A volunteer teaches children at a library in Qianlinzi village, Linyi city, Shandong province. [Photo provided to China Daily]
Volunteers have been making efforts to raise awareness of the facts of life among youngsters in isolated rural areas. Xin Wen reports.
The development of sex education in China, especially its popularization in rural areas, is still at an early stage. That's because sex is often a taboo subject in the countryside, which is reflected in the fact that few people are willing to receive formal education about it.
In 2016, during her sophomore year at the Ewha Womans University in Seoul, South Korea, Tao Yichen, started focusing on sex education for rural children and launched a nonprofit project on the subject.
In 2017 and 2018, the native of Lishui city, Zhejiang province, selected 41 volunteers (mostly university students) from 100 applicants. Then, in the summers of 2018 and 2019, she led 20 of them to her hometown in Jinyun county to provide free optional two-week sex education courses for local children.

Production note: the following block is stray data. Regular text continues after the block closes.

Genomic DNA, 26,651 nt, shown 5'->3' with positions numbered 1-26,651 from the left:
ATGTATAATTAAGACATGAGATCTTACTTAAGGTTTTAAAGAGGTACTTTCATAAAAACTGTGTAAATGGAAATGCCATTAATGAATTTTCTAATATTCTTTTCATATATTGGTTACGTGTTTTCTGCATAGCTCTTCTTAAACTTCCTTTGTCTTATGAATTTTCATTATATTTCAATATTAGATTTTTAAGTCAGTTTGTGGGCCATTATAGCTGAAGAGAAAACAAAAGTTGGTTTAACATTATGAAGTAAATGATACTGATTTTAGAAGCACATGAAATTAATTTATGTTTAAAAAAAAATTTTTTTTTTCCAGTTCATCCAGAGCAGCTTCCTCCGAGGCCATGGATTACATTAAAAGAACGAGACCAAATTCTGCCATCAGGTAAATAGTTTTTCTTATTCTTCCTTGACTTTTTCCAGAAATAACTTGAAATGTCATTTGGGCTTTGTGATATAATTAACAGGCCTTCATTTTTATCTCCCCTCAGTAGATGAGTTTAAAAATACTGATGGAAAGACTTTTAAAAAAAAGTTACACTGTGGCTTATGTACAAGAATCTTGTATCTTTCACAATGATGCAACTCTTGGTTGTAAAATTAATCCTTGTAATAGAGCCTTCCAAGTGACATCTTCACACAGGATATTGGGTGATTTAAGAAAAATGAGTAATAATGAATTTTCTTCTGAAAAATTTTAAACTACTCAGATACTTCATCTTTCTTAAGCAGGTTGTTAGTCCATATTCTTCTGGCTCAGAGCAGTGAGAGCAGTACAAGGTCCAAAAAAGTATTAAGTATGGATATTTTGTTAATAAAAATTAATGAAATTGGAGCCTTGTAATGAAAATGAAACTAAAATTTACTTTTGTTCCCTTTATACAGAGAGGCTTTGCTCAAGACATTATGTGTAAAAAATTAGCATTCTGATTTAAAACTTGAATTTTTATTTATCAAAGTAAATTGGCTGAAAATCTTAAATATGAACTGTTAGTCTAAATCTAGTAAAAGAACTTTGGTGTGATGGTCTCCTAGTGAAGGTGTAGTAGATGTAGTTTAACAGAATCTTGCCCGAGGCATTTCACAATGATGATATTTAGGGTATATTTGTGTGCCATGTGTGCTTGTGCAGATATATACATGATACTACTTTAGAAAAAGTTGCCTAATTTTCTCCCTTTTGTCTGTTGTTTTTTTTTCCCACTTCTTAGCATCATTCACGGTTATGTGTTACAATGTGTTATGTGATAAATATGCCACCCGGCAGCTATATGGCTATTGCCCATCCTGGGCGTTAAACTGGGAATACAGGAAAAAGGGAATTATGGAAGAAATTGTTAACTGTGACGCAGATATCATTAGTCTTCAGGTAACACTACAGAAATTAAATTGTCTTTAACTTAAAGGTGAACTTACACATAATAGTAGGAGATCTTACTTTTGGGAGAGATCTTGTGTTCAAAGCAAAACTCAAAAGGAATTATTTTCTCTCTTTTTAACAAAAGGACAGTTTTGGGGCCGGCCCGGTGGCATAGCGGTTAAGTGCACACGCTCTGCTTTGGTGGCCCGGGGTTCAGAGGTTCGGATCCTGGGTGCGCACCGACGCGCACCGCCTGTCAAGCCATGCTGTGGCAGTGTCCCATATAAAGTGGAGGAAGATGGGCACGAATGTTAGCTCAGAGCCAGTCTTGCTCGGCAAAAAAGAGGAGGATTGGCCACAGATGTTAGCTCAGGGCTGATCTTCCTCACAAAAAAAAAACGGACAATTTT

The volunteers — 30 women and 11 men — compiled an e-book, The Childhood Patronus, to illustrate the differences between male and female bodies, along with information about puppy love and self-protection for children ages 6 to 12.
The lessons were easily digestible because the teachers used games and cartoons, and they also employed slang and other terms favored by youngsters.
Tao said rural primary students need to learn about physiological changes and also to cultivate appropriate values, such as understanding that it is not shameful to mention menstruation. "It's like a seed sown in their hearts. In this way, I hope we can help more children learn about themselves and understand the world," the 26-year-old said.
Statistics from the Ministry of Civil Affairs show that by the end of 2020, there were about 6.43 million "left-behind children" — whose parents had moved away in search of work — in China's rural areas.
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